Product Review: Zinsser Bulls Eye Zero Primer

Zinsser Bulls Eye Zero Primer

Zinsser Bulls Eye Zero Primer

It’s a pain in the butt to extensively research the perfect eco-friendly craft supply that also, you know, WORKS.

It sucks if you buy something that’s eco-friendly but doesn’t perform the way that you want it to, or if you feel as if you have to buy something harmful to the environment in order to get the result that you want.

It feels terrible to accidentally buy something harmful when you know that eco-friendly alternatives exist.

However, it feels AWESOME to buy something that’s eco-friendly AND that performs perfectly while looking even better than the conventional stuff.

I buy (with my own money–this is NOT a sponsored review), Zinsser Bulls Eye Zero primer, and I have used it probably every single day this month for the millions of furniture refinishing projects that I’ve been doing for my new house. Here’s why I like it:

1. The paint is eco-friendly. I will buy toxic paint if I feel like I really need it for a project (I don’t even want to think about how much work refinishing these lockers would have been without spray paint), but never if there’s an eco-friendly alternative that also performs well. Bulls Eye Zero has no VOCs (which means it doesn’t smell–yay!), and it’s water-based, which means that it cleans up easily and the brushes also clean easily. This is also good because my kids have a hand in nearly all my projects–

Card Catalogue to Studio Storage

–and if they’re using it, they’re wearing it.

2. So is the packaging. The container itself is made from recycled plastic. Specs say that both the container and label are also recyclable, but I seriously doubt that either will be paint-free enough when I’m done with them for my recycling center to accept them–I’ll ask, though!

3. And it works GREAT! I generally do some sanding on my furniture refinishing projects, but not reliably, and I often work with weird surfaces, such as all kinds of janky laminate. In the past month, I’ve used this primer on sanded wood and two different kinds of unsanded laminate, and on black metal. I used it to cover stickers and chipped paint on my steel lockers, and permanent marker on my card catalogue. I put on two coats, let it dry for a day, then painted and sealed. The primer works just the way it’s supposed to–

Zinsser Bulls Eye Zero

–which is exactly what I need.

Although I have a primer that I love, I still haven’t found a brand of interior paint that both works great and is as eco-friendly as I want. If you’ve got suggestions for some good brands for me to check out, leave them in the Comments below!

[I bought this primer with my own money and received no compensation from Zinsser for this post.]

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Written by Julie Finn

I'm a writer, crafter, Zombie Preparedness Planner, and homeschooling momma of two kids who will hopefully someday transition into using their genius for good, not the evil machinations and mess-making in which they currently indulge. I'm interested in recycling and nature crafts, food security, STEM education, and the DIY lifestyle, however it's manifested--making myself some underwear out of T-shirts? Done it. Teaching myself guitar? Doing it right now.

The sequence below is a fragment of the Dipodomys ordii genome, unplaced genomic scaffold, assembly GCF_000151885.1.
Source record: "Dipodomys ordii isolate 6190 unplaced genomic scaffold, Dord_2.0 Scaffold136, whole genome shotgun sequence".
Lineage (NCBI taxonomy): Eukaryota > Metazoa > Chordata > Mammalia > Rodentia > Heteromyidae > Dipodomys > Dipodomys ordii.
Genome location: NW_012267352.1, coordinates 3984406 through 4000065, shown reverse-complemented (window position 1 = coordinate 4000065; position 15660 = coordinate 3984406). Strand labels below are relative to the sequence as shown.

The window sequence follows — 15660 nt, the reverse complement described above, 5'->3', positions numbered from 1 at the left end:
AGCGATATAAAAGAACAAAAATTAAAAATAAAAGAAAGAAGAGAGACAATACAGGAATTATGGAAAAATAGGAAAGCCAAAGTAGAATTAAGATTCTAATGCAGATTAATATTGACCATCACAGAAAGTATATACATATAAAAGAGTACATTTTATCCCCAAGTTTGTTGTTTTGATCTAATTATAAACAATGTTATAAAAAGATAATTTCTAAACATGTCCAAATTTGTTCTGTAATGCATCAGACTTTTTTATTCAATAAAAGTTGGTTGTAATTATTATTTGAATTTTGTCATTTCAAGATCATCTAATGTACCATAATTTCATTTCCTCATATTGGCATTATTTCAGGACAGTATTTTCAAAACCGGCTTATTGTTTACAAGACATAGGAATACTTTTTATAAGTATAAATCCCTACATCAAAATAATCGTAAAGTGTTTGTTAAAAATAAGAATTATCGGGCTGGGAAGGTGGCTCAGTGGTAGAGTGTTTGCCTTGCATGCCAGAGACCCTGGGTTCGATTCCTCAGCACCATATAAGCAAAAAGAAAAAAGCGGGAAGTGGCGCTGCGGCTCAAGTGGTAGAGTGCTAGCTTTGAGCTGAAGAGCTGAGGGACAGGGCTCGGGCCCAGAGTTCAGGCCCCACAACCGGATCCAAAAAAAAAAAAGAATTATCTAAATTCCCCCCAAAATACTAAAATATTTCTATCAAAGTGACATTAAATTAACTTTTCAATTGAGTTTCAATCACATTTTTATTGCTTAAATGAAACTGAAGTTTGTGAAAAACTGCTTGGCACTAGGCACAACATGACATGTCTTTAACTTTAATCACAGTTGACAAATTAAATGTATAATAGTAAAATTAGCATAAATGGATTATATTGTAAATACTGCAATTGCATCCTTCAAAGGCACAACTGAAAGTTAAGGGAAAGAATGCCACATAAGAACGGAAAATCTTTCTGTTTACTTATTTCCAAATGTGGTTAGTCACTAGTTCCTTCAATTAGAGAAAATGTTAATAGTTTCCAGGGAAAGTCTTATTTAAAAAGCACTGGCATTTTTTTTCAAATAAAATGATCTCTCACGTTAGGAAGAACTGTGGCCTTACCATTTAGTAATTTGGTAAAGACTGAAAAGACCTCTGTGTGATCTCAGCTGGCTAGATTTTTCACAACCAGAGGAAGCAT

Visit my blog Craft Knife for a peek at our very weird handmade homeschool life, and my etsy shop Pumpkin+Bear for a truly odd number of rainbow-themed beeswax pretties.


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  1. I also use the bulls eye zero primer. The paint I use is Yolo Colorhouse. Good coverage, no voc, no smell, etc. Very green!

  2. We painted the whole inside of our house with Mythic Paint 5 years ago, and it has held up great. It’s some type of polymer, so not only is it zero VOC, but it’s also non toxic. It can be hard to find, though, if there isn’t a retailer within 25 miles of your address, the shipping is free!

  3. How is the adhesion of this primer? Has it held up? For paint, it would be hard to find a durable one for furniture without some odor. From what I heard Zinsser Zero isn’t without odor. Zero Voc only means it will not create smog. It doesn’t exactly mean it is safe for health, as they have exempt toxins that are unhealthy for humans, but do not create smog, that are allowed in paint. And can be listed as “zero voc”.

    Back to paint. Safe paints I found as a painter: Benjamin Moore’s Ben line is great for being low odor and safe. Their Ultra Spec Semi in white might be safe, a little more odor but a little more durability than Ben Semi. Their Natura line is more durable, more expensive, but also lower odor than most. I found a product called Hard Coat, can be found on Home Depot’s website, that is a paint additive that makes paint more durable. It has ceramic micro beads that can make a less durable paint like Ben, much more durable. So a safer, durable option.

    AFM safecoat has a line of probably the safest paints out there. Hard Coat added would do the same in making them durable.

    For a safer poly finish, Vermont Naturals has a Heirloom finish that is low odor. Their others not so much. Heirloom is nice, not as durable as other poly’s and maybe not perfect for a table top, but suitable for most things. It is partially made from Whey from leftover cheese.

  4. Air bubbles formed on wall after painted. What caused that? Had it mixed at store and stirred before painting. Had to sand bubbles before second coat. Otherwise it was great paint.

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